Getting Started with the Cyber Range Transcript¶
Hello everyone. My name is Sean and I am one of the support team members for the Cyber Range. Today we're going to be covering how to get started in the Range. We're going to cover a few topics, such as how to create an account, how to create a course, and how to navigate to the knowledge base, so that you can get some help if you ever have any features that you want to learn about. So one other note before we get started is if you have used the Cyber Range before a lot of the content we're going to cover in this session will be a bit of a review for you; however, you might pick up a few tips and tricks here or there. If you wanted to learn a little bit deeper information about the Exercise Area, Cloud CTF or the Courseware Repository we're going to have separate sessions for a deeper dive into each of those topics. Check out the Whova schedule for a little bit more information on the times for those sessions. Now we can go ahead and jump into this.
Create an Account¶
So the first thing we're going to want to do in order to get started in the Range is create an account. If you are a public educator in the state of Virginia then you do qualify to use the Virginia Cyber Range which is funded by a state grant. If you don't fall within those requirements then you can also use the U.S. Cyber Range which offers the same exact tools as the Virginia Cyber Range but it is for anyone who might be teaching outside of the state of Virginia or anyone who is teaching at a private institution, so we do have options either way.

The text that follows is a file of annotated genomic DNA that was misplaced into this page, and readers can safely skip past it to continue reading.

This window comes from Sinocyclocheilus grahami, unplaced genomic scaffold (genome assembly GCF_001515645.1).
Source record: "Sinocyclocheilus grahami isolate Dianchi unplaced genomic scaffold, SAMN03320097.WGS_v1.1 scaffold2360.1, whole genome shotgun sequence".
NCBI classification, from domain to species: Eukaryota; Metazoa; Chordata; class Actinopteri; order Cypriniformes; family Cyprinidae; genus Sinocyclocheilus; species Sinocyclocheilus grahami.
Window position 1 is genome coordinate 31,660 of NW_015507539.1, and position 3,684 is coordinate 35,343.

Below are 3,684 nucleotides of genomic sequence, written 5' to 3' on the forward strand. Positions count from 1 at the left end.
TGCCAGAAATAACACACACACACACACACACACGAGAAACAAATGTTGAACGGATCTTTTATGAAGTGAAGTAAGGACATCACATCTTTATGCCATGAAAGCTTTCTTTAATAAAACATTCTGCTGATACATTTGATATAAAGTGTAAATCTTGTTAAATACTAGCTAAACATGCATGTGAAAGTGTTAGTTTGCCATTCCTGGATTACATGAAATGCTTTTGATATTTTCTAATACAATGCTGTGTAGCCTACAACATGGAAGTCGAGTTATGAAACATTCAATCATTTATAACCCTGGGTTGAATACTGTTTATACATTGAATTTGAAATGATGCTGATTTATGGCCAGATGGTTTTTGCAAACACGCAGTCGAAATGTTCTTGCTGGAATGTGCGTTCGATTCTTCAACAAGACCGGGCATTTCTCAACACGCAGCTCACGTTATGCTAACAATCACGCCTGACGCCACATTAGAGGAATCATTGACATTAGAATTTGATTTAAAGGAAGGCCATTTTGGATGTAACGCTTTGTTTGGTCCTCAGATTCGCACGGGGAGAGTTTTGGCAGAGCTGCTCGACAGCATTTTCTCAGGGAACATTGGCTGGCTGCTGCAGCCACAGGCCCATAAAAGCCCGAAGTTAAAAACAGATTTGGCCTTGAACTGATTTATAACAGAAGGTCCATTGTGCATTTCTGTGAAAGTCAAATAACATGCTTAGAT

In the demo today, I'm going to be using the Virginia Cyber Range but the interface is very very similar between Virginia Cyber Range and the U.S. Cyber Range, so feel free to follow along even if you're planning to join under the U.S. Cyber Range side. Now I can go ahead and jump into a web browser and show you how to do the sign up process.
The first thing you're going to want to do is make sure that you navigate to virginiacyberrange.org. If you want to sign up for the U.S. Cyber Range side you navigate to uscyberrange.org. And you're going to want to click on the sign up button here. On the left side here you'll see an instructor sign up option. As long as you are a cyber security educator in Virginia you can click on yes. And within this form you'll just need to fill out some information about yourself: your name, email, institutional email address... I just said that... but also your job title and your school. The important thing about the email is that you include your institutional email address rather than a personal address, and this is so that we can verify that you are an actual public educator in Virginia, so just make sure to use that email that is issued to you by your school or school district.
Now I already did create an account for testing or for this demo so we're going to cancel this for now. But one other note, I just wanted to let you know that once you submit that form your request is going to come to the support team and we're going to approve or deny it depending on if you qualify for the Range. And as long as you do qualify we will send you an invitation link. That invitation link will look very similar to this (a simple email that will include a pre-generated invitation link) and all you have to do is click on that link and that will prompt you to choose an authentication provider. It'll be Google, Microsoft or Facebook and once you choose your authentication provider and you get logged in through their interface, then you have an account created.